Osmotic pressure

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Osmoregulation = keeping water and
salt balanced in the body
• Question 1: why is this important
– Come up with three reasons
• Question 2: What water and salt problems
do the following organisms face?
– Freshwater fish
– Marine fish
– Marine birds
– Marine mammals
• Question 3: How might each group solve
those problems?
Definitions
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Solute
Solvent
Osmosis
Osmotic Pressure
Osmolarity
Hyperosmotic
Hypoosmotic
Osmoconformer
Osmoregulator
Solutes are dissolved particles in
solution (any type)
•Osmotic pressure: the pressure of water to enter, given
the solute concentration
•--depends on the number of solutes/unit volume (rather
than chemical nature of solutes)
•Osmotic pressure: the pressure of water
to enter, given the solute concentration
isosmotic
(osmotic pressure is equal)
•Osmotic pressure: the pressure of water
to enter, given the solute concentration
hypersmotic
(higher osmotic pressure)
hyposmotic
(lower osmotic pressure)
Water always moves from an area of low osmotic
pressure to an area of high osmotic pressure
osmotic pressure: the pressure of
water to enter, given the solute
concentration
Osmosis: movement of water from an
Area with lower osmotic pressure to
Higher osmotic pressure
Hyperosmotic (higher
osmotic pressure)
Hyposmotic (lower
osmotic pressure)
Osmotic pressures are generally
described in osmolar units:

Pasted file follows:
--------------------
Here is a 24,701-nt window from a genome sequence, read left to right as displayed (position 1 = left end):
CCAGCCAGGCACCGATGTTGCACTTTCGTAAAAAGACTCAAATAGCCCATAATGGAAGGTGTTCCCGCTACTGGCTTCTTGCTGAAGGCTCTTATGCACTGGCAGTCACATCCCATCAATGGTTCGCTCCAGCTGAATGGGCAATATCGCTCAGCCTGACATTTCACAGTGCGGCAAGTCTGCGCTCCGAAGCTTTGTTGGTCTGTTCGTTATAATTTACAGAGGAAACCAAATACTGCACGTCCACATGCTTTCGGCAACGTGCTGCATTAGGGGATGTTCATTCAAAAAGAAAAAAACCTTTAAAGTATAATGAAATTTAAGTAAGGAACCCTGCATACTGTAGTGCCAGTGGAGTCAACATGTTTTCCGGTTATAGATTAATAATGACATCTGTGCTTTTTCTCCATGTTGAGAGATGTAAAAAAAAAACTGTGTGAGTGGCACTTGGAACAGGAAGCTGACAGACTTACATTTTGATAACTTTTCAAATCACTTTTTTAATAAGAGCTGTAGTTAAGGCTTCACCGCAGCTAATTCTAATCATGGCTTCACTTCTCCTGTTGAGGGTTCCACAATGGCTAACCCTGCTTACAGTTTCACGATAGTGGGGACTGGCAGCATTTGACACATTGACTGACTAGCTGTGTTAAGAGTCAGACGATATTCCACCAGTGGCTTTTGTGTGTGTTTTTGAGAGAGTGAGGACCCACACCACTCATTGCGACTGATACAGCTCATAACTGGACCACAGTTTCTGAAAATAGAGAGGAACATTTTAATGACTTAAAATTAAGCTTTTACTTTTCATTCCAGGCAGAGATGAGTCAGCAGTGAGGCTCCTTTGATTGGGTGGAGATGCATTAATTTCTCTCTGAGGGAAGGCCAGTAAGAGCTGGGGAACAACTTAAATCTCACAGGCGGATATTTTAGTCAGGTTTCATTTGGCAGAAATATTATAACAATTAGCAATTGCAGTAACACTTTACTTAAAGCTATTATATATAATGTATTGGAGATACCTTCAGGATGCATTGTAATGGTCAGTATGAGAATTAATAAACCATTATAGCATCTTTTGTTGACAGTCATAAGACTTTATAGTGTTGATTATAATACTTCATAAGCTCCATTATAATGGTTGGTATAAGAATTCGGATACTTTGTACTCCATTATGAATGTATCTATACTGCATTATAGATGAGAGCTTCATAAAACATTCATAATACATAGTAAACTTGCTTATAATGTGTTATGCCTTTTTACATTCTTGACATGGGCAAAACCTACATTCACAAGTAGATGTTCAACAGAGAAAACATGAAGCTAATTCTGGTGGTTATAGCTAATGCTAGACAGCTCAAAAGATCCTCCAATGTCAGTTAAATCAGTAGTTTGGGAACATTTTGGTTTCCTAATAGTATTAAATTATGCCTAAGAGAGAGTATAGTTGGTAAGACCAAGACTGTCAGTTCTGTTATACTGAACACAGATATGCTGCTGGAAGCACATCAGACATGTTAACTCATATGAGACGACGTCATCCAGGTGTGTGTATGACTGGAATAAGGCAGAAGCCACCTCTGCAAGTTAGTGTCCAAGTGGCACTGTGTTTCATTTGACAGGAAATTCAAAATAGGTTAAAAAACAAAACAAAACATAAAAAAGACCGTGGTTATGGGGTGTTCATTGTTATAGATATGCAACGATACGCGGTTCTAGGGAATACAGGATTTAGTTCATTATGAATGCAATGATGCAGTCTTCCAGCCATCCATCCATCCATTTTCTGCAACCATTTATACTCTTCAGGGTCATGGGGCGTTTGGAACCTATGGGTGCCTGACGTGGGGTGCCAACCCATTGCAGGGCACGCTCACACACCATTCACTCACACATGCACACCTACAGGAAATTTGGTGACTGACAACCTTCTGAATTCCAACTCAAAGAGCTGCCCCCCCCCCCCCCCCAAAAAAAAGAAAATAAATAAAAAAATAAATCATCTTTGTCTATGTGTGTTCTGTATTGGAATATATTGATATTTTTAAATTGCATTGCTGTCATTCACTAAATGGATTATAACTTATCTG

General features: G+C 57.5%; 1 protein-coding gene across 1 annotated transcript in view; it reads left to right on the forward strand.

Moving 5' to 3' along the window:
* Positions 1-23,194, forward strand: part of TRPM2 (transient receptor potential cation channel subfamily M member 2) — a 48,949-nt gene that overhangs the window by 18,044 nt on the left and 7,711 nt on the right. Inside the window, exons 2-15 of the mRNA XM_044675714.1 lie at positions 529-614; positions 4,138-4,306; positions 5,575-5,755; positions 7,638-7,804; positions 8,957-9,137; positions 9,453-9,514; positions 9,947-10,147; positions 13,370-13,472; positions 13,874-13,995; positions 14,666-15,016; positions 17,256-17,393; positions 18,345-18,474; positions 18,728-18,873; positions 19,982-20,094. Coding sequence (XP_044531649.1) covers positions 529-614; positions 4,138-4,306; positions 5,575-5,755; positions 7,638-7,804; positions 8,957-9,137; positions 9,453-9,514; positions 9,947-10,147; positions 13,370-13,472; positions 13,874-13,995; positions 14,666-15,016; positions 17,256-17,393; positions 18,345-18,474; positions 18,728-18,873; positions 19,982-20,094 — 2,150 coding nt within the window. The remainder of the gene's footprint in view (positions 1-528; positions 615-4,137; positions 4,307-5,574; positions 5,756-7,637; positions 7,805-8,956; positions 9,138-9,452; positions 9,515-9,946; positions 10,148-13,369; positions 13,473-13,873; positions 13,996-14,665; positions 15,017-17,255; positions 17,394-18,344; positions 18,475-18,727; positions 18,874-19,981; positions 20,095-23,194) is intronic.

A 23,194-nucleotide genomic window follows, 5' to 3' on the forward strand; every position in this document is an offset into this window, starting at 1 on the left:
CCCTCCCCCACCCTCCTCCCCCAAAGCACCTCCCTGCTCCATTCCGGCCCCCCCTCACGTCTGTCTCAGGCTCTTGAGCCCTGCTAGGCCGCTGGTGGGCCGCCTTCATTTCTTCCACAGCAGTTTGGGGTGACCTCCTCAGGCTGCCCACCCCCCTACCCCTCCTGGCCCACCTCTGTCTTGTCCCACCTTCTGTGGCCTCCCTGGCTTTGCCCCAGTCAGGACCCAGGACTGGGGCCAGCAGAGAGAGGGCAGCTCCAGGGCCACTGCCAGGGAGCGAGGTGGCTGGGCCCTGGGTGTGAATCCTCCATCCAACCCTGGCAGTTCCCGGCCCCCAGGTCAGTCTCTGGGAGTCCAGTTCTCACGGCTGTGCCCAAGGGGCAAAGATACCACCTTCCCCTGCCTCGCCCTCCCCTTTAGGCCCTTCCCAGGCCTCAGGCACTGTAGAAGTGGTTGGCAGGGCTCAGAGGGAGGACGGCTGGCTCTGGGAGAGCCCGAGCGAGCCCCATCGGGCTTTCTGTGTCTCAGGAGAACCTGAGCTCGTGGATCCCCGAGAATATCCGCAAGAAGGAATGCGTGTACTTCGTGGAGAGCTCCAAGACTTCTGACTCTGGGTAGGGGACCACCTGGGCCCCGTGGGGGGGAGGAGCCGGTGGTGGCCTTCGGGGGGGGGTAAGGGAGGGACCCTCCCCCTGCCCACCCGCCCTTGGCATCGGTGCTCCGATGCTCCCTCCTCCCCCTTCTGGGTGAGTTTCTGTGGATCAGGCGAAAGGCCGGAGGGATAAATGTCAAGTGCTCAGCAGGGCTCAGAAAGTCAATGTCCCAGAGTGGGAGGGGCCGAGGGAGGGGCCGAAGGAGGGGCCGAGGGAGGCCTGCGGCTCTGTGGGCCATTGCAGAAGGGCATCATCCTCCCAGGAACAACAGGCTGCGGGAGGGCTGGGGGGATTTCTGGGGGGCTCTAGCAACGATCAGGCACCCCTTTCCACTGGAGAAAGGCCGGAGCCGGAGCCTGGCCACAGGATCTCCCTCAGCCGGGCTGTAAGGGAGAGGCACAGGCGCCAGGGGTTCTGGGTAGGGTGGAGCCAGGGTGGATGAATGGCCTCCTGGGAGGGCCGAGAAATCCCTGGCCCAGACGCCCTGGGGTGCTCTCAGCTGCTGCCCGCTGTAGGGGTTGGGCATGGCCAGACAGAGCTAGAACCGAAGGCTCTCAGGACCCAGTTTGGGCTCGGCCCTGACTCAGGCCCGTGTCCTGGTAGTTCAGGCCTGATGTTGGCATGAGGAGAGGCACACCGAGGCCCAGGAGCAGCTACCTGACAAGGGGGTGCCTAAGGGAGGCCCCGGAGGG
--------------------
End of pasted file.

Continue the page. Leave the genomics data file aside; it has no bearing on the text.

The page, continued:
Osmolarity
= concentration of solutes in a solution
Osmolarity vs. Molarity:
150 mMol sucrose = 150 mOsm sucrose
150 mMol NaCl
= 300 mOsm NaCl
Definitions
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Solute: Dissolved particles in a solution
Solvent: What the particles are dissolved in
movement of water from an area with lower
Osmosis: osmotic pressure to higher osmotic pressure
Osmotic Pressure: the pressure of water to enter, given
the solute concentration
Osmolarity: Concentration of solutes in a solution
Hyperosmotic: Higher osmotic pressure
Hypoosmotic: Lower osmotic pressure
Osmoconformer: Body fluid isoosmotic with envir.
fluid osmolarity regulated
Osmoregulator: Body
in opposition to environment
Freshwater teleosts: Osmoregulators
Hyperosmotic to environment
Problems?
• water gain
• salt loss
Solutions?
• Lots of dilute urine
• move salt into blood
The gills have specialized cells:
*
CHLORIDE CELLS: they result in the
active uptake of ions across the gills
Amphibians: osmoregulators
Hyperosmotic to environment
Main osmoregulatory